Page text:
People on Twitter are not the type to sit back and take it or watch someone like a single mother out of a job get trampled. Yelp hurt its image and business when it decided to get even with Senigaglia. Here are only a few of the tweets in response.
ONE VIDEO STATEMENT CAN MAKE THIS RIGHT
If I was on Yelp’s media relations team I would have the CEO address this issue in a short video right away. It’s never too late to apologize to Senigaglia. I’m not saying apologize for firing her, but apologize for putting her private business out in the Twitter world. That tweet could hurt her future job prospects which means future earnings, and you know this single mom needs a paycheck to raise her child.
Something is going on at Yelp, because this is the second employee who has made her misery public about working at the company. In mid-February, Talia Jane another Yelp employee also harshly criticized the company in her blog “An Open Letter to My CEO.” That blog went viral too and within hours Yelp fired Talia Jane.
Yelp has chosen not to respond to those who have criticized the company on Twitter. A big no-no in social media. That’s like saying “We’re not listening and we don’t care.” But Yelp should care because each person on Twitter has followers they can influence. And if they are encouraged not to support Yelp those numbers add up. Today no company can afford to lose business.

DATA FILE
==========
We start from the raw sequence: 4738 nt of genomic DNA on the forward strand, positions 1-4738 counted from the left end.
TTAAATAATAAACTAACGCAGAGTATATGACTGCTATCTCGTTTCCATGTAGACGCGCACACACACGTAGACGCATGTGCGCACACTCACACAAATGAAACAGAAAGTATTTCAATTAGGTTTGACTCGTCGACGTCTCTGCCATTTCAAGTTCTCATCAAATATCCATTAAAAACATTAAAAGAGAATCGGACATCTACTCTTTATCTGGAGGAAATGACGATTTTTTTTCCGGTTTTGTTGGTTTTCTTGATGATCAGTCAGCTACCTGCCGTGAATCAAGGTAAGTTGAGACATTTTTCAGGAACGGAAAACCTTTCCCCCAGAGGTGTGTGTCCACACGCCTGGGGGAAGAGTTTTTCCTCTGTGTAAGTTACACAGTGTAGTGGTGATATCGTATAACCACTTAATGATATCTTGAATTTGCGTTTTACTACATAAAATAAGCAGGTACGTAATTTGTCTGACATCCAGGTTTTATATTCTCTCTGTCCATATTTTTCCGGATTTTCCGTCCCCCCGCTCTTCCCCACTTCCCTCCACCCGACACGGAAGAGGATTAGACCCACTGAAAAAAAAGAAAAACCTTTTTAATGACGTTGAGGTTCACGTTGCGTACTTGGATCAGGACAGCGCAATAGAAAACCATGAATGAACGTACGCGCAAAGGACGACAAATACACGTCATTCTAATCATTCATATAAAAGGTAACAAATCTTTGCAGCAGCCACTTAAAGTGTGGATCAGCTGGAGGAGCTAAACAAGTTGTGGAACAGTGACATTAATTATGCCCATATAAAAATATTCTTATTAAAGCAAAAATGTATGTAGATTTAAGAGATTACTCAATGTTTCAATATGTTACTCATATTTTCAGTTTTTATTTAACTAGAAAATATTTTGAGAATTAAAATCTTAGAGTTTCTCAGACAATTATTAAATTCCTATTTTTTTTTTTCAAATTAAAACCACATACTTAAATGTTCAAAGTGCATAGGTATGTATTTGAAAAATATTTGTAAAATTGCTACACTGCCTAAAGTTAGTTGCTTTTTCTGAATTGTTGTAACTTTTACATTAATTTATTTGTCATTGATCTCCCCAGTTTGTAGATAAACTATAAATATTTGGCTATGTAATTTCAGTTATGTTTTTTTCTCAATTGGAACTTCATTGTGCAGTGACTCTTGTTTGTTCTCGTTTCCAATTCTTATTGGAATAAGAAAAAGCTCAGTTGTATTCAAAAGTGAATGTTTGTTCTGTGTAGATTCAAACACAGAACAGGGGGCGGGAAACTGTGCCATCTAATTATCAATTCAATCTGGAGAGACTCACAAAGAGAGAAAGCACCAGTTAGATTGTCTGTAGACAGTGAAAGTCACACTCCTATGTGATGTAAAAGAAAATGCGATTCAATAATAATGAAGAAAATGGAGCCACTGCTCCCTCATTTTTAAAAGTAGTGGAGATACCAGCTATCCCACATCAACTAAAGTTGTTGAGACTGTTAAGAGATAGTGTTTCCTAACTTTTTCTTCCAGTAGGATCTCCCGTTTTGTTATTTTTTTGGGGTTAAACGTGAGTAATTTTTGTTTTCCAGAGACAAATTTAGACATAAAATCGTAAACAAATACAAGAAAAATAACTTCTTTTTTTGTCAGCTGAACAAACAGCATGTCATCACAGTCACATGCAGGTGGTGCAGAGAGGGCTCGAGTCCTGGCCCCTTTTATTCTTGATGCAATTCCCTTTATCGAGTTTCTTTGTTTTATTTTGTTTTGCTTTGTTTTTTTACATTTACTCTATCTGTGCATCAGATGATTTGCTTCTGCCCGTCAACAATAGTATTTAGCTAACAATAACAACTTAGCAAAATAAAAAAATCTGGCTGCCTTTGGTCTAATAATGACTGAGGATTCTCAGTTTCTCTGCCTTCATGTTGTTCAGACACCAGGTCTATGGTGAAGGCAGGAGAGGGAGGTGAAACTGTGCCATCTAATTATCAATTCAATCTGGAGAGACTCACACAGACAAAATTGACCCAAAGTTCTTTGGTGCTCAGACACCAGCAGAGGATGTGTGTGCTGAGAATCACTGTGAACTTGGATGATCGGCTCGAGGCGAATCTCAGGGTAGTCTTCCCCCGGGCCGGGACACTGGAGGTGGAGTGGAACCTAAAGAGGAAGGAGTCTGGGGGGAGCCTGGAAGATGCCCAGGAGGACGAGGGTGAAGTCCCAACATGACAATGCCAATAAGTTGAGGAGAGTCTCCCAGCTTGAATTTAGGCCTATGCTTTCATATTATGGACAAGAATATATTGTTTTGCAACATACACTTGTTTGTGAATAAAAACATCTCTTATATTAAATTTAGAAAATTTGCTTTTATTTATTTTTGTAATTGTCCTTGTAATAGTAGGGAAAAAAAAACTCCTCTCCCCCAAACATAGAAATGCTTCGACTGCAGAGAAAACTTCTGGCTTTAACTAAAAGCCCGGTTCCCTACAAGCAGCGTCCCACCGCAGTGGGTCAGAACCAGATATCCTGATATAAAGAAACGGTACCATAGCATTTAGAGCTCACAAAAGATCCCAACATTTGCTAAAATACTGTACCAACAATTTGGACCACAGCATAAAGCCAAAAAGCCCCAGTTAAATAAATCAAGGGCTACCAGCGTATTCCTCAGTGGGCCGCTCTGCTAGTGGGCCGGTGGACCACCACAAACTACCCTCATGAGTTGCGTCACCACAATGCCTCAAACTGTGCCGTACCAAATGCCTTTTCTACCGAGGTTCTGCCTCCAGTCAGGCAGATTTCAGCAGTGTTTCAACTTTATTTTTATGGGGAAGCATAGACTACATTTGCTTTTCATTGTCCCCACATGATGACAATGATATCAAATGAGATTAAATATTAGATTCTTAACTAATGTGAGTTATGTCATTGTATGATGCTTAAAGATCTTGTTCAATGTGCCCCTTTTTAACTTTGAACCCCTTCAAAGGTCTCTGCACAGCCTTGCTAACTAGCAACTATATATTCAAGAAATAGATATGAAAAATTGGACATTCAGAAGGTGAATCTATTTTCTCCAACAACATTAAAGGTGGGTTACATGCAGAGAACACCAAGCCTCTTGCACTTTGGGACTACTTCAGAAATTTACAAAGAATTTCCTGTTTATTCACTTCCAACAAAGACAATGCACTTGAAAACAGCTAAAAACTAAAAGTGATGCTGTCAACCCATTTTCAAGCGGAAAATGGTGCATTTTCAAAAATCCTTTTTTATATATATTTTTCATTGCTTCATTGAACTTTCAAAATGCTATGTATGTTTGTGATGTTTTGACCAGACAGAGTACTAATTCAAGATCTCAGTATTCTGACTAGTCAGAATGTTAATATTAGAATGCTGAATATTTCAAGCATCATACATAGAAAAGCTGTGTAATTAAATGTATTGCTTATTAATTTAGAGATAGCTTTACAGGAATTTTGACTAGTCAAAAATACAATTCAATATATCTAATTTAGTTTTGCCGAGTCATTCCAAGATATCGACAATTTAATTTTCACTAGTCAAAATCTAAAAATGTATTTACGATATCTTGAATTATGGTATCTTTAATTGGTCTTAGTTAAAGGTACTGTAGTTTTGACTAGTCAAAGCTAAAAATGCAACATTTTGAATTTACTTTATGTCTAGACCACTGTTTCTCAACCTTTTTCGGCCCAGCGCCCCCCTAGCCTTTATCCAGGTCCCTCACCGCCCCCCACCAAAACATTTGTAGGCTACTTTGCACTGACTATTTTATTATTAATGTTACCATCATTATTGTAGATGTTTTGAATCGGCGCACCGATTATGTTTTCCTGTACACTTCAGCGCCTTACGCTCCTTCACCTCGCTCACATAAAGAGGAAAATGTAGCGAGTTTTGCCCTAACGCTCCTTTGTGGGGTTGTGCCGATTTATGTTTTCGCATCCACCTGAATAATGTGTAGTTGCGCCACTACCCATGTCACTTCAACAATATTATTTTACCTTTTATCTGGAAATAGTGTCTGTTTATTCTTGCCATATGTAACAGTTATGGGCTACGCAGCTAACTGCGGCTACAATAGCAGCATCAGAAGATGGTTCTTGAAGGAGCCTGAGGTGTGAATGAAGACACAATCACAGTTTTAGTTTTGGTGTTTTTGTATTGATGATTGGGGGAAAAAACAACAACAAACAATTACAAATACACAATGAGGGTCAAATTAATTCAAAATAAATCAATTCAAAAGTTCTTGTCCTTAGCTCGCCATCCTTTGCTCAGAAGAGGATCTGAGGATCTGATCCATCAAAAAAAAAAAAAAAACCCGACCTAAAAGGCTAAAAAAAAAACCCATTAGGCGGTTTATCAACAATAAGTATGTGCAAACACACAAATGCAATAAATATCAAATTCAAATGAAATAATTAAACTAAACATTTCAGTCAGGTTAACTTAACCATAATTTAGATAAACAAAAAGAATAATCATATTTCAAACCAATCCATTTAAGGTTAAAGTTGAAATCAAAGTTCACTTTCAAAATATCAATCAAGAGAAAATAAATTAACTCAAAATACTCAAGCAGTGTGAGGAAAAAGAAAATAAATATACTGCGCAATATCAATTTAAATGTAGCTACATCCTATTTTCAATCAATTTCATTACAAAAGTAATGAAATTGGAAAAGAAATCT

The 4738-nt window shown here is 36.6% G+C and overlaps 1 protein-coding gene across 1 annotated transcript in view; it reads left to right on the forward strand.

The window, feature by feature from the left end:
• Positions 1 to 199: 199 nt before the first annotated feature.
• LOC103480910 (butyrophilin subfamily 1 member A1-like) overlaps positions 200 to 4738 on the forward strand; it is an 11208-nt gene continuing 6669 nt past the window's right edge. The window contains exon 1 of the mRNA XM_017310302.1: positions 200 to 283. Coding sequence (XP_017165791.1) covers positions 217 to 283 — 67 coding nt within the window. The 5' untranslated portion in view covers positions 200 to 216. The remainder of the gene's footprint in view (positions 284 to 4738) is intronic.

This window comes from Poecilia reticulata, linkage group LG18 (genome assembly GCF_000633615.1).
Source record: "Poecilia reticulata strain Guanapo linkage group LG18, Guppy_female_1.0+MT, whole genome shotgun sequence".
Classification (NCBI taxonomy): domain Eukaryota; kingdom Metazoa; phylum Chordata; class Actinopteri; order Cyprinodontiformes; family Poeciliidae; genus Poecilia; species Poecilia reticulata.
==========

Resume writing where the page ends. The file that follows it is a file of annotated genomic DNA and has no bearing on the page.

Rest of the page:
Here’s hoping Yelp makes this right.
Who will you be honoring this Memorial Day? The U.S. Department of Defense has a great idea.
Share it on Twitter. #MemorialDay #HonorThem
I don’t have a long list of New Year’s resolutions. A list has never worked for me. I keep it simple and it’ll be that way in 2015. My aim is to declutter my life at home, at work and on the web. Along the way I hope to get more organized and make my life more simple.
Jerry Seinfeld on the Tonight Show inspired me to get on this declutter project. He recently told the audience that his wife likes to collect everything and he’s the opposite. I’m like his wife. I collect a lot of stuff and am afraid to throw anything away because “I may need it in the future.”
I’m not a hoarder, but its time to get down to the basics and get rid of a bunch of “stuff.” And I’m not wasting anytime. I got up early on this first day of 2015, and got to work.
I started by going through more than 100 books on my shelves at home. I got down to about 30 books worth keeping, the rest I plan to donate. I’m not done with my books, but it’s a start. I have to admit it was rather liberating. I figure if I do a little bit every day, by next year my life should be leaner.
CLEANING HOUSE ON THE WEB
If you’re like me you have hundreds of emails, lots of Facebook friends, and files all over the place on your computer. That’s another place where I plan to declutter my life, which is also connected not only to my personal side but my career as well.
Today I got rid of more than 1,000 emails that I had held on to for a long time. No idea why, but it just happened. I still have more than 3,000 to go and that’s just on one email account. There was a sense of freedom when I trashed all those email.